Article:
Tens of thousands of the United Kingdom’s civil servants are set to lose their jobs under new cost-cutting measures planned by the government, according to senior minister Jacob Rees-Mogg.
Rees-Mogg did not deny media reports that 91,000 Whitehall jobs were to go when asked by Sky News broadcaster, saying on Friday: “I know it sounds eye-catching, but it’s just getting back to the civil service that we had in 2016.”
Prime Minister Boris Johnson told the Daily Mail newspaper: “We have got to cut the cost of government to reduce the cost of living”, adding that it had become “swollen” during the coronavirus pandemic.
He told the paper that 91,000 jobs needed to be cut – 20 percent of the entire civil service – to save about 3.5 billion British pounds ($4.3bn) a year.
The government is struggling to balance the books, having spent huge sums during the pandemic, and as it battles spiralling inflation that is holding back economic recovery and putting further pressure on public finances.
Rees-Mogg, the minister for Brexit opportunities and government efficiency, has in recent weeks taken aim at civil servants still working from home despite the lifting of all coronavirus restrictions.
He was criticised for leaving signed notes on empty desks at government departments, reading: “Sorry you were out. I look forward to seeing you in the office very soon.”
Rees-Mogg said the civil service had expanded in recent years to deal with the UK’s departure from the European Union and the pandemic.
“Now we’re trying to get back to normal,” he said. “Up to 38,000 people a year leave the civil service, so the simplest way to do it is to have a freeze on recruitment.”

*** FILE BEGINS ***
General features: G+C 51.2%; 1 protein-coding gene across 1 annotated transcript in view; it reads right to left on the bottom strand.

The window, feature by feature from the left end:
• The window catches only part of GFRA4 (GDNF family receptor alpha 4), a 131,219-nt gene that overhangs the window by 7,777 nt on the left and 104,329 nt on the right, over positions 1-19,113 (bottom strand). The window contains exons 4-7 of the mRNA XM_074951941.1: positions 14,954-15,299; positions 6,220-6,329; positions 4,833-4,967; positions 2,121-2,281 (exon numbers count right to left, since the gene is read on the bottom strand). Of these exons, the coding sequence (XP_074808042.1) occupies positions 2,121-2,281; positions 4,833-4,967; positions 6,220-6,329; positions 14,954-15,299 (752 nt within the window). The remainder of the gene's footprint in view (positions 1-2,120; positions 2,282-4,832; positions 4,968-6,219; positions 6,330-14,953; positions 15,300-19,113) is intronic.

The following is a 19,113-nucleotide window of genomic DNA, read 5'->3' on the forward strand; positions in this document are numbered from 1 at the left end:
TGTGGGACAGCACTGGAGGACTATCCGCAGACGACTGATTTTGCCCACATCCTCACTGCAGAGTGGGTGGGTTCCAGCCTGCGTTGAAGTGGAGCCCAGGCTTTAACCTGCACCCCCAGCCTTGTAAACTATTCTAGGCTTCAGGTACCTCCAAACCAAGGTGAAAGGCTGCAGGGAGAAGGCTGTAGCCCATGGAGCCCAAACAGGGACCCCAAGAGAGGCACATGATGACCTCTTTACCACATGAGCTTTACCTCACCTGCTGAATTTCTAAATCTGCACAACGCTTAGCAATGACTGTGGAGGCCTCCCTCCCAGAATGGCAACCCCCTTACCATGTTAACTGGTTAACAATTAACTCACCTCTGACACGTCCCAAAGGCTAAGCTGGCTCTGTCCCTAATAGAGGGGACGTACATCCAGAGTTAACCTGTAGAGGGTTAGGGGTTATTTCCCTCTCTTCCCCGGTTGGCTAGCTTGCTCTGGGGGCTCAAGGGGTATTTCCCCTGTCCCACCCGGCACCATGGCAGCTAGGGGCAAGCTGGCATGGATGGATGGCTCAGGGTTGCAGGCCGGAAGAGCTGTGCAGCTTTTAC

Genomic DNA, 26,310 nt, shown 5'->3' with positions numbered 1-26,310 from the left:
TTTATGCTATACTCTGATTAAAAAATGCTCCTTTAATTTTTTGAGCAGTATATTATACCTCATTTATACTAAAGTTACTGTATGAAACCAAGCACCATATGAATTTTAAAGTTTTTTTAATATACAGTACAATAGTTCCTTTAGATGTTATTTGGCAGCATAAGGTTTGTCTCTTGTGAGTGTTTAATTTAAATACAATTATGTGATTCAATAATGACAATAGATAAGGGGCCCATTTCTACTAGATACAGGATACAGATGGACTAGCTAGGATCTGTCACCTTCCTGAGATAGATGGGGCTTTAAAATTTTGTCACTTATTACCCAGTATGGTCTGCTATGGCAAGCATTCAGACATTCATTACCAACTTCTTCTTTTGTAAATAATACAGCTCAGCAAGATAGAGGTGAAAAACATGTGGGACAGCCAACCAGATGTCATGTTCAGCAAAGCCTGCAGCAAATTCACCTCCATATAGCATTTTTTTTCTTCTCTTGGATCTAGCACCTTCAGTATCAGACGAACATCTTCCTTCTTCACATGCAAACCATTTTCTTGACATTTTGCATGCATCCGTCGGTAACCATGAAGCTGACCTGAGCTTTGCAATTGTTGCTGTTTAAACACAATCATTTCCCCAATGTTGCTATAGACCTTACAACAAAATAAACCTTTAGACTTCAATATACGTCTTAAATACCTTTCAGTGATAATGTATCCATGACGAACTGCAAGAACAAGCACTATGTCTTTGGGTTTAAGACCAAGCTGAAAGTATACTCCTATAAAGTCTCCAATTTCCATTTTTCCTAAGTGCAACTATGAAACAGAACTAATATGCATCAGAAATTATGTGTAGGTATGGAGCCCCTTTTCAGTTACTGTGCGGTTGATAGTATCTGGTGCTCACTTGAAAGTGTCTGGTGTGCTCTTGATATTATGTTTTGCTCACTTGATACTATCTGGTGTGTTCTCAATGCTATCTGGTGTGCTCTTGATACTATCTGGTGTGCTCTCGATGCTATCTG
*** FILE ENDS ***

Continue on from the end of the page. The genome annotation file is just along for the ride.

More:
“You have to ensure that people are being used as efficiently as possible to do the roles that are necessary,” Rees-Mogg added.
Unions reacted with fury, with one leader warning that national strike action was “very much on the table”.
The Public and Commercial Services union (PCS) is set to have an emergency meeting of its executive committee next week to discuss its response.
Mark Serwotka, PCS’s general secretary, told the PA news agency that any job cuts would affect anyone relying on public services.
“This is not about efficiency. This is about the prime minister trying to create a smokescreen to detract from his utter shambles of a government,” he said.
“Our members will not be the scapegoats for a failing government. We have our conference in 10 days’ time. Taking national strike action is very much on the table.”
Dave Penman, general secretary of the FDA, which represents senior civil servants, told PA: “Without an accompanying strategy, these cuts appear more like a continuation of the government’s civil service culture wars, or even worse, ill-thought out, rushed job slashes that won’t lead to a more cost-effective government.”
Mike Clancy, general secretary of the Prospect union, said the proposal represented “an outrageous act of vandalism on our public services”.
“The big cuts to public services since 2010 have often proved an expensive error – these proposals risk doubling down on the mistake,” he said.
TUC Deputy General Secretary Paul Nowak said: “The government is yet again treating the civil service with contempt”.